General Directorate on the Status and Problems of Women
GENERAL DIRECTORATE ON THE STATUS AND PROBLEMS OF WOMEN
An institution that serves as a liaison between the Turkish state and society on the issue of women's rights and problems.
The General Directorate on the Status and Problems of Women was founded in 1990 in line with the requirements of the United Nations Convention on Elimination of All Kinds of Discrimination against Women. Attached to the Turkish Prime Ministry, its activities are supervised by the State Ministry responsible for women and the family. The directorate is comprised of four main departments: Educational and Social Affairs; Economic Affairs; Documentation, Publications, and Statistics; and Foreign Affairs.
Its major objectives are to protect and to promote women's rights; to improve women's social, economic, cultural, and political status; and to ensure that women enjoy equal rights and opportunities in all walks of life. To these ends, it conducts and finances research projects with a policy orientation; collaborates with other public institutions, local administrations, and women's associations; and raises consciousness through the mass media about women's issues.
During its first years, the directorate raised serious suspicions among nongovernmental women's organizations, most of which believed that its aim was to control and co-opt women's independent activism. These perceptions greatly diminished with the appointment of a former nongovernmental leader as its director and with the success of its collaborative projects and campaigns.
See also Gender: Gender and Law; Turkey.
Berik, Günseli. "State Policy in the 1980s and the Future of Women's Rights in Turkey." New Perspectives on Turkey 4 (1990): 81–96.
General Directorate on the Status and Problems of Women. Available from <http://www.kssgm.gov.tr>.
Kardam-Monterey, Nüket, and Ertürk, Yakin. "Expanding Gender Accountability?: Women's Organizations and the State in Turkey." International Journal of Organization Theory and Behavior 2, no. 1–2 (1999): 167–197.
"General Directorate on the Status and Problems of Women." Encyclopedia of the Modern Middle East and North Africa. . Encyclopedia.com. 20 Mar. 2019 <https://www.encyclopedia.com>.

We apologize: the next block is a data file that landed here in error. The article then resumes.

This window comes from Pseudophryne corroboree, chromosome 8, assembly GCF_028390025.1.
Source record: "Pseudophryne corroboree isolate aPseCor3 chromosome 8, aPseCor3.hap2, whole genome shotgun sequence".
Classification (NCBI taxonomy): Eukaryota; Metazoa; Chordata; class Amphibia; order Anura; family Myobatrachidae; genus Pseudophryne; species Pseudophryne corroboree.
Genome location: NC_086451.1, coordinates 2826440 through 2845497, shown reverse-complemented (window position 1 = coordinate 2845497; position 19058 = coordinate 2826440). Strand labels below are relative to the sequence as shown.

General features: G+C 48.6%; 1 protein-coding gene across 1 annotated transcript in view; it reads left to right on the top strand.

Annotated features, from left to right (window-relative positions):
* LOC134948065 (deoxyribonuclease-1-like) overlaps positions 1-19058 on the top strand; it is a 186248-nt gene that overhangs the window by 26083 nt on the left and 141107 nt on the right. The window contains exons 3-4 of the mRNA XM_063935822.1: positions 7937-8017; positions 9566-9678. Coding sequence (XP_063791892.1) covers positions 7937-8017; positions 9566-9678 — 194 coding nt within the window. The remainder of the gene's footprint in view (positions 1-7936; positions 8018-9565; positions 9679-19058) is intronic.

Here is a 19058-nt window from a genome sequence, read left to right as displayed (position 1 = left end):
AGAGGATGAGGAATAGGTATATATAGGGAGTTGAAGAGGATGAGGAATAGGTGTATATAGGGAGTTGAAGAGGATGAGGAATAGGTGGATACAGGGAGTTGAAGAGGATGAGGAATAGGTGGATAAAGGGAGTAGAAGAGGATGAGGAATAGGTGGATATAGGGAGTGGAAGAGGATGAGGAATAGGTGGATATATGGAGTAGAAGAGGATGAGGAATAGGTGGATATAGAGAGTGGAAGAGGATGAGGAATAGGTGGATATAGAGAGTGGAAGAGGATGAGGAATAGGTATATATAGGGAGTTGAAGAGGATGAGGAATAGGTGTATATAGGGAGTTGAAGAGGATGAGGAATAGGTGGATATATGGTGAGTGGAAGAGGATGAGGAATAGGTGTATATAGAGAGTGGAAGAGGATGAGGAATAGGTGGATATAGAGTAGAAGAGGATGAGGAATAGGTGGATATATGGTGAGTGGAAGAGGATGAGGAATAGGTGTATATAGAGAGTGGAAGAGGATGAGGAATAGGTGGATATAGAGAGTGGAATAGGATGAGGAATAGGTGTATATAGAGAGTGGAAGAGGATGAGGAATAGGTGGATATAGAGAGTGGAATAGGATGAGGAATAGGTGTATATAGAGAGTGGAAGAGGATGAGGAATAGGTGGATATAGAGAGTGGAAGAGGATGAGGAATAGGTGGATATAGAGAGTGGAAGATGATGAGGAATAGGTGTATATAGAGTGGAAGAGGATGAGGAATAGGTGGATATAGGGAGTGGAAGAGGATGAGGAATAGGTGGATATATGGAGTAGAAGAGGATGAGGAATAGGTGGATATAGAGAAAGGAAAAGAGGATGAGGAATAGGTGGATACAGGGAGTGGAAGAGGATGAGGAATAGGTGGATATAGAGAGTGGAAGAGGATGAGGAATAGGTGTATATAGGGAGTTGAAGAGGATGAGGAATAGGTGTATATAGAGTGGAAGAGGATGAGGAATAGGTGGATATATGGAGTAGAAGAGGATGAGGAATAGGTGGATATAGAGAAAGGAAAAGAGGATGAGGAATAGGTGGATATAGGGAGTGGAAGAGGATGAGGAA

"General Directorate on the Status and Problems of Women." Encyclopedia of the Modern Middle East and North Africa. . Encyclopedia.com. (March 20, 2019). https://www.encyclopedia.com/humanities/encyclopedias-almanacs-transcripts-and-maps/general-directorate-status-and-problems-women
"General Directorate on the Status and Problems of Women." Encyclopedia of the Modern Middle East and North Africa. . Retrieved March 20, 2019 from Encyclopedia.com: https://www.encyclopedia.com/humanities/encyclopedias-almanacs-transcripts-and-maps/general-directorate-status-and-problems-women
Encyclopedia.com gives you the ability to cite reference entries and articles according to common styles from the Modern Language Association (MLA), The Chicago Manual of Style, and the American Psychological Association (APA).
Within the “Cite this article” tool, pick a style to see how all available information looks when formatted according to that style. Then, copy and paste the text into your bibliography or works cited list.
Because each style has its own formatting nuances that evolve over time and not all information is available for every reference entry or article, Encyclopedia.com cannot guarantee each citation it generates. Therefore, it’s best to use Encyclopedia.com citations as a starting point before checking the style against your school or publication’s requirements and the most-recent information available at these sites:
Modern Language Association
The Chicago Manual of Style
American Psychological Association
- Most online reference entries and articles do not have page numbers. Therefore, that information is unavailable for most Encyclopedia.com content. However, the date of retrieval is often important. Refer to each style’s convention regarding the best way to format page numbers and retrieval dates.
- In addition to the MLA, Chicago, and APA styles, your school, university, publication, or institution may have its own requirements for citations. Therefore, be sure to refer to those guidelines when editing your bibliography or works cited list.